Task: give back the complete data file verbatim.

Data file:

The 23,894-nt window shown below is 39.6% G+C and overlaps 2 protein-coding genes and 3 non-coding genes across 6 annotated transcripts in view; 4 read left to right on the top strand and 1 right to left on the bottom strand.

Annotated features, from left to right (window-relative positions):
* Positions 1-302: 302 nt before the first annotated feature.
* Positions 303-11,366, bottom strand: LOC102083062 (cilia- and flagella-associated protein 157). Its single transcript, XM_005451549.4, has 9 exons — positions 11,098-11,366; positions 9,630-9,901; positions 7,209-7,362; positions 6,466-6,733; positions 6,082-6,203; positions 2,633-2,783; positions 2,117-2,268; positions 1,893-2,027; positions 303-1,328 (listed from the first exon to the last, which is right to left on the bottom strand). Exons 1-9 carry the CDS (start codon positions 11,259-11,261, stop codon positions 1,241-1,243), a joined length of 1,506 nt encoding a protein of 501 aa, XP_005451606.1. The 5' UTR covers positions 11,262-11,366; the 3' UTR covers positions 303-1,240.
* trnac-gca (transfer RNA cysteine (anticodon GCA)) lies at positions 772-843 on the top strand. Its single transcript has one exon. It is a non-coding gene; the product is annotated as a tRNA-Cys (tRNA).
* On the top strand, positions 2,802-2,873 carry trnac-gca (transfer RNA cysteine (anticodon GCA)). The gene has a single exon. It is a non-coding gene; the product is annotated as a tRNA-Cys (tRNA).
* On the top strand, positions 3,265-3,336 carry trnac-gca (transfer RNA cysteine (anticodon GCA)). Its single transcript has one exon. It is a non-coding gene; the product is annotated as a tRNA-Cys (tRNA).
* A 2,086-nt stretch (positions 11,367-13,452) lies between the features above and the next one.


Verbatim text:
The 23,894-nt window shown below is 39.6% G+C and overlaps 2 protein-coding genes and 3 non-coding genes across 6 annotated transcripts in view; 4 read left to right on the top strand and 1 right to left on the bottom strand.

Annotated features, from left to right (window-relative positions):
* Positions 1-302: 302 nt before the first annotated feature.
* Positions 303-11,366, bottom strand: LOC102083062 (cilia- and flagella-associated protein 157). Its single transcript, XM_005451549.4, has 9 exons — positions 11,098-11,366; positions 9,630-9,901; positions 7,209-7,362; positions 6,466-6,733; positions 6,082-6,203; positions 2,633-2,783; positions 2,117-2,268; positions 1,893-2,027; positions 303-1,328 (listed from the first exon to the last, which is right to left on the bottom strand). Exons 1-9 carry the CDS (start codon positions 11,259-11,261, stop codon positions 1,241-1,243), a joined length of 1,506 nt encoding a protein of 501 aa, XP_005451606.1. The 5' UTR covers positions 11,262-11,366; the 3' UTR covers positions 303-1,240.
* trnac-gca (transfer RNA cysteine (anticodon GCA)) lies at positions 772-843 on the top strand. Its single transcript has one exon. It is a non-coding gene; the product is annotated as a tRNA-Cys (tRNA).
* On the top strand, positions 2,802-2,873 carry trnac-gca (transfer RNA cysteine (anticodon GCA)). The gene has a single exon. It is a non-coding gene; the product is annotated as a tRNA-Cys (tRNA).
* On the top strand, positions 3,265-3,336 carry trnac-gca (transfer RNA cysteine (anticodon GCA)). Its single transcript has one exon. It is a non-coding gene; the product is annotated as a tRNA-Cys (tRNA).
* A 2,086-nt stretch (positions 11,367-13,452) lies between the features above and the next one.